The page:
For decades, Wisconsin has served as a bastion of Upper Midwestern populism, which has mainly served the Democratic Party.  At the moment, its entire slate of constitutional offices and its legislative leadership are all held by Democrats.  The Milwaukee Journal-Sentinel sees change in the air, though, and reports that the state’s GOP has a shot at capturing every post in the upcoming midterms (via Lakeshore Laments):

If this is a year of opportunity for victory-starved Republicans, no state in the country offers more bounty than Wisconsin, where an entire Democratic power structure is in peril this fall.

Wisconsin is one of two states in the United States where Republicans have a plausible chance to take away from Democrats a governorship, both chambers of the Legislature, a U.S. Senate seat and one or more House seats. (Colorado is the other).

“There’s nothing that’s not on the table,” says state GOP chair Reince Priebus. “My expectation is this is going to be the biggest Republican year in the history of Wisconsin.”

The opportunity is easily grasped from Gallup’s study of party affiliation in the state.  Two years ago, Democrats held a whopping 18-point lead in party identification among the general population, while nationally that split was 12 points.  Barack Obama won by only seven, which shows that Gallup significantly overestimated Democratic strength in its sampling by almost half.  Earlier this year, however, that split had drawn down to a mere six points in Wisconsin and four nationally, and given the moribund state of the economy now, it’s probably even lower rolling into the fall campaigns.

Why is this important in Wisconsin?  The state provided plenty of fireworks in 2004 as an oh-so-narrow win for John Kerry, and the upcoming redistricting may make the Congressional representation look much different in the next decade.  Plus, the legislature wants to work on the voter fraud that has become a recurring theme in Wisconsin’s elections:

First, the party that controls the governor’s office and the Legislature controls the once-in-a-decade redistricting process and can draw legislative and congressional districts in a way that helps perpetuate its own majorities.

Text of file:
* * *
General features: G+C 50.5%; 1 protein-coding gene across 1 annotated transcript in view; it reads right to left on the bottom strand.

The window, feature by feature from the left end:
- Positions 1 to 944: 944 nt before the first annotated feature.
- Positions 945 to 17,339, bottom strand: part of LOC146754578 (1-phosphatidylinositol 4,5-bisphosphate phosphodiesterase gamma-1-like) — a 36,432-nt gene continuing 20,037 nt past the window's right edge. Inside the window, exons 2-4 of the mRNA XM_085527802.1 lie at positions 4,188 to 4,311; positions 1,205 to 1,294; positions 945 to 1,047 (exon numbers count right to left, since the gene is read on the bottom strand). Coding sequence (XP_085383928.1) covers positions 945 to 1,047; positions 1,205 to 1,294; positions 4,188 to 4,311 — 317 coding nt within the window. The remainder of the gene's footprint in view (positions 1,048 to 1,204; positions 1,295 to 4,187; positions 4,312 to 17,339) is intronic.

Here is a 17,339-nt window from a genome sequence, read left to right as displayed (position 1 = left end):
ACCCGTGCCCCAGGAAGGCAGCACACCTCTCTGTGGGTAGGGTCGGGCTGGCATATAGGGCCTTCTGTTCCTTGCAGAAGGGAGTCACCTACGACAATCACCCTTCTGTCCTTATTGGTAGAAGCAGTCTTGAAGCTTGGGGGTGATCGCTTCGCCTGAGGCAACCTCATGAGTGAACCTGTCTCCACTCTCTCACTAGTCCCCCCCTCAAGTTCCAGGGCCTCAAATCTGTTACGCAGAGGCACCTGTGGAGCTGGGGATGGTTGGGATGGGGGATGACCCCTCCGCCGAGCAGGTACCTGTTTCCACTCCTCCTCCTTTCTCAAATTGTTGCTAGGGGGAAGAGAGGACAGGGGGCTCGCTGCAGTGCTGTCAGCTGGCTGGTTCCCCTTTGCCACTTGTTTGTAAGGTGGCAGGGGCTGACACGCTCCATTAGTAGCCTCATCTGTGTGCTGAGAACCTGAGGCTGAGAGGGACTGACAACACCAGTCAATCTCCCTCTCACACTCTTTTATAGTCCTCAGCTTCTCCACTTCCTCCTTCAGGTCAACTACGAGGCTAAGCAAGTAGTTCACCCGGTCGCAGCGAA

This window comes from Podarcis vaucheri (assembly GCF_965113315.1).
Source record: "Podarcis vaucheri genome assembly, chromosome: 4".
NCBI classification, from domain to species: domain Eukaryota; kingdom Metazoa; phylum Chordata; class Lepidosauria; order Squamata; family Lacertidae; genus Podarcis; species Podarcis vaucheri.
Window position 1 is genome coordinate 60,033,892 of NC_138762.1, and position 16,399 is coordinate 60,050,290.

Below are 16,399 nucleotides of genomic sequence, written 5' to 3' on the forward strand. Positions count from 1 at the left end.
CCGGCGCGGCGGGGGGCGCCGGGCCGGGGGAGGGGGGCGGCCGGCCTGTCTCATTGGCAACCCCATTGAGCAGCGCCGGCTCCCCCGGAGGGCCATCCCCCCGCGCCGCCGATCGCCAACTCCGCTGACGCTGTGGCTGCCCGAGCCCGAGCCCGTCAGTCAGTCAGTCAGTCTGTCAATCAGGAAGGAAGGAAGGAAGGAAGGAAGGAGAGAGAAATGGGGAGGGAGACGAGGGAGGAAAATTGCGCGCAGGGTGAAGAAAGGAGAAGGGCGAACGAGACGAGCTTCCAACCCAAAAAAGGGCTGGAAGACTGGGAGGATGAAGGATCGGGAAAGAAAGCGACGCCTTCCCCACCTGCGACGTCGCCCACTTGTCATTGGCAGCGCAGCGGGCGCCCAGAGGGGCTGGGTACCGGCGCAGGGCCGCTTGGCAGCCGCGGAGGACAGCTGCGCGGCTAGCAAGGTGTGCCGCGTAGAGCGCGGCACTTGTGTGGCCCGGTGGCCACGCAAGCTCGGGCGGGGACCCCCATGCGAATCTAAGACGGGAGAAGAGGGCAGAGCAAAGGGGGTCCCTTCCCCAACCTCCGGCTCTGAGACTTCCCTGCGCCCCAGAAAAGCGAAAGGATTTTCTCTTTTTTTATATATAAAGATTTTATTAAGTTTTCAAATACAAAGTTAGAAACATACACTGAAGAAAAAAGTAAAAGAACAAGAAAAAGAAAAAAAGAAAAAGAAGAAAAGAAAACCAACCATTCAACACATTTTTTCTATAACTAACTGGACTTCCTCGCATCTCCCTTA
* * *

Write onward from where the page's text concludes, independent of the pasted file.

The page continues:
Second, governors can be helpful to their party’s presidential candidates in swing states such as Wisconsin (though this effect is often overstated). And third, whoever controls state government in Wisconsin will set the rules on voting and ballot access, a hugely contentious issue that can have an effect on the sort of ultra-close contests that Wisconsin had for president in 2000 and 2004, both decided by less than half a percentage point.

Losing Wisconsin as a Democratic-dominated state would also have tremendous psychological impact nationwide.  After the 2008 election, pundits crowed that the GOP had become a regional rather than national party, mainly limited to the South, with enclaves in the interior West and lower Midwest.  Taking Wisconsin would put that meme six feet underground — and it may not just be Wisconsin where Republicans take control, either.

A lot would have to break in favor of the GOP in Wisconsin for this to happen, of course.  Russ Feingold would have to lose his Senate seat, and Republicans would have to organize well enough in legislative elections while focus remains mainly on the US Senate and gubernatorial races.  Republicans on the ground have been feeling more optimistic about their chances for a while now, though, and if the Journal-Sentinel sees these trends developing, they may well have good reason for cheer in November.

Update: Steve Eggleston reminds me that Wisconsin’s Attorney General is a Republican — which I should know, since I’ve interviewed J.B. Van Hollen before.